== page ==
In 2009, I encountered a book that introduced me to some important ideas and shifted the way I saw the world. That book was Pulitzer-winning journalist Tracy Kidder’s biography of Dr. Paul Farmer, Mountains Beyond Mountains. Briefly, it chronicles Dr. Farmer’s experiences administering healthcare to impoverished patients in Haiti, Russia and Peru during the 90’s, but more importantly it illuminates the vast health inequities our world faced then and still faces now. It introduced to me the concepts of structural violence and the oppression of the poor, and bluntly asked me to face some very unsettling truths. For example, after administering antibiotics to an impoverished TB patient who had been suffering for months, Paul wrote, “When she received them, she soon began to respond- almost as if she had a treatable infectious disease.” I hope that quotation makes you uncomfortable; it should. We live in a world where people die of treatable diseases because money is not allocated for their cure. How can we change that?
I can’t possibly sit here and dispense advice on solving these problems because they are immensely complex issues with roots in politics, economics, and technology. What makes the Listserve such a phenomenal project is that it offers the incomparable opportunity to connect to so many incredible, talented people with such vastly different experiences, skillsets, and worldviews. All of whom are now at my fingertips, reading the words and thoughts I think are important enough to express. No pressure. But since I’ve been given this opportunity, I’ll share a bit about where I’m coming from so that I can invite you all to think seriously about some interesting questions and hopefully let me ask for your ideas in return.
I’m a graduate student, distance runner, and aspiring mountaineer. I’ve logged serious hours in most of the national parks of the American West. I’m currently working towards my PhD studying genome instability and recombination in yeast as a model for cancer. I find my project endlessly fascinating, and am now using next-generation sequencing technology to detect individual chromosome rearrangements. Ultimately, I want to work at the intersection of science and global health, but when it comes to the arc of my career, I’m still trying to determine precisely where I want to be. Over the last few years I’ve been trying to develop a skillset that extends beyond the arena of scientific research, interning for a well-established NGO, learning a programming language, and working on the policy side of drug accessibility with an organization targeting patent agreements. I’m hoping to participate in a program that will allow me to spend time conducting clinical research in a developing country because I understand how formative such an experience would be.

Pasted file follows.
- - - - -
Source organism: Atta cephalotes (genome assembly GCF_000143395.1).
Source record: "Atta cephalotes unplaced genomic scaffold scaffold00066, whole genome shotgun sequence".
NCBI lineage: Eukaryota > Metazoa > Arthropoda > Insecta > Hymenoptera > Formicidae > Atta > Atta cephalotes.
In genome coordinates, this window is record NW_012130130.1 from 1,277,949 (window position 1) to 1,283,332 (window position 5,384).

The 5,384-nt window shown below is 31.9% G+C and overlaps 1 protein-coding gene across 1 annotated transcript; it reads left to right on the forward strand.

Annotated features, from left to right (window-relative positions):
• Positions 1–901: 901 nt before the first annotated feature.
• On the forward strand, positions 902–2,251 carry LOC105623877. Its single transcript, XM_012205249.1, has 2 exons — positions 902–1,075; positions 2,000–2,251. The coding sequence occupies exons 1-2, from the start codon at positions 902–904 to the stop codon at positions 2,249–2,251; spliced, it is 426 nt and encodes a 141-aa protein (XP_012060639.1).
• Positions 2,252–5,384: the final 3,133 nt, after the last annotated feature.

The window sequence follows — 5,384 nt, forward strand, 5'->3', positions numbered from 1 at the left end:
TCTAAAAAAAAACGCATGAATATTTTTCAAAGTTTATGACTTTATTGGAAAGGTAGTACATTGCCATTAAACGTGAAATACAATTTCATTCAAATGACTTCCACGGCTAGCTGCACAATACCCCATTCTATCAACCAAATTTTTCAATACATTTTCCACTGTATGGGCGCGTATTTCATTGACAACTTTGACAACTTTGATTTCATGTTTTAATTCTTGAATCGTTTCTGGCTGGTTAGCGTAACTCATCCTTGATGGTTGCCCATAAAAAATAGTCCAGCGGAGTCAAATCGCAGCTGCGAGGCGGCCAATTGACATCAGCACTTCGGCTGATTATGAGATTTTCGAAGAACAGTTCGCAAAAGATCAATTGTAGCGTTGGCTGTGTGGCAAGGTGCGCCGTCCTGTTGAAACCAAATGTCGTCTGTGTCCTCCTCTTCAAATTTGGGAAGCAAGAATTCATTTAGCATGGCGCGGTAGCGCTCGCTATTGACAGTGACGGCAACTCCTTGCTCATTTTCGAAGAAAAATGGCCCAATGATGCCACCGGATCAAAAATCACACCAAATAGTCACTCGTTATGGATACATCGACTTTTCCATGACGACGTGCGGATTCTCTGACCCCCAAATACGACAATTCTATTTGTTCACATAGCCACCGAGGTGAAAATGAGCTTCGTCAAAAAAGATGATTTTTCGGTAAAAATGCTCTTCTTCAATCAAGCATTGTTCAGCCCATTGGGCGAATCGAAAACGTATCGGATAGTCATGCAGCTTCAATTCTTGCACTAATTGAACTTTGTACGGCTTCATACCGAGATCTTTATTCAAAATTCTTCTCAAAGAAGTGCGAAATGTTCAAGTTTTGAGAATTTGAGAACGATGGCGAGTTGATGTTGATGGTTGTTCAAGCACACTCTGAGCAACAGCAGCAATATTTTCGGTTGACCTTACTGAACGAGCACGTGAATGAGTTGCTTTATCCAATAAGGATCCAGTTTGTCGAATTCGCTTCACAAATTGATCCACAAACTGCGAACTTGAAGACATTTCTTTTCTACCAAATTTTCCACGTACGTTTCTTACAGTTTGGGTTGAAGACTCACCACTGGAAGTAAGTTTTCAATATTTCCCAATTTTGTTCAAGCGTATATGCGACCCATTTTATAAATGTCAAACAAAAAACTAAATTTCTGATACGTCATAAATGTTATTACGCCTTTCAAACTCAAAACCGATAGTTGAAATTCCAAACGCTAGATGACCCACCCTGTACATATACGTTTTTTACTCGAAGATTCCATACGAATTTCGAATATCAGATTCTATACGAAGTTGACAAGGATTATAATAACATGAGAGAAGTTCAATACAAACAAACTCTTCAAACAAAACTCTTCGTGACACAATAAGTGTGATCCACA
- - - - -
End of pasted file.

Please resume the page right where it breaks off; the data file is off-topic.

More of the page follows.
Overall, I’m trying to get a grasp of the more significant needs and gaps in global health, international development, and antipoverty efforts that someone like me could fill. What applications do you see for science and genetics outside of basic research?
I’d love to hear from people in the field, people who have created their own fields, and people who are in no way related to the field but have advice on shaping a career that is challenging on a daily basis but is also truly bent on improving the human condition across the world.
For those also struggling through life's complexities, a quote from Ralph Waldo Emerson: "Do not go where the path may lead; go instead where there is no path and leave a trail."
And an immeasurable Thank You to my friend Laura, for her limitless inspiration and poise.
San Diego, CA, USA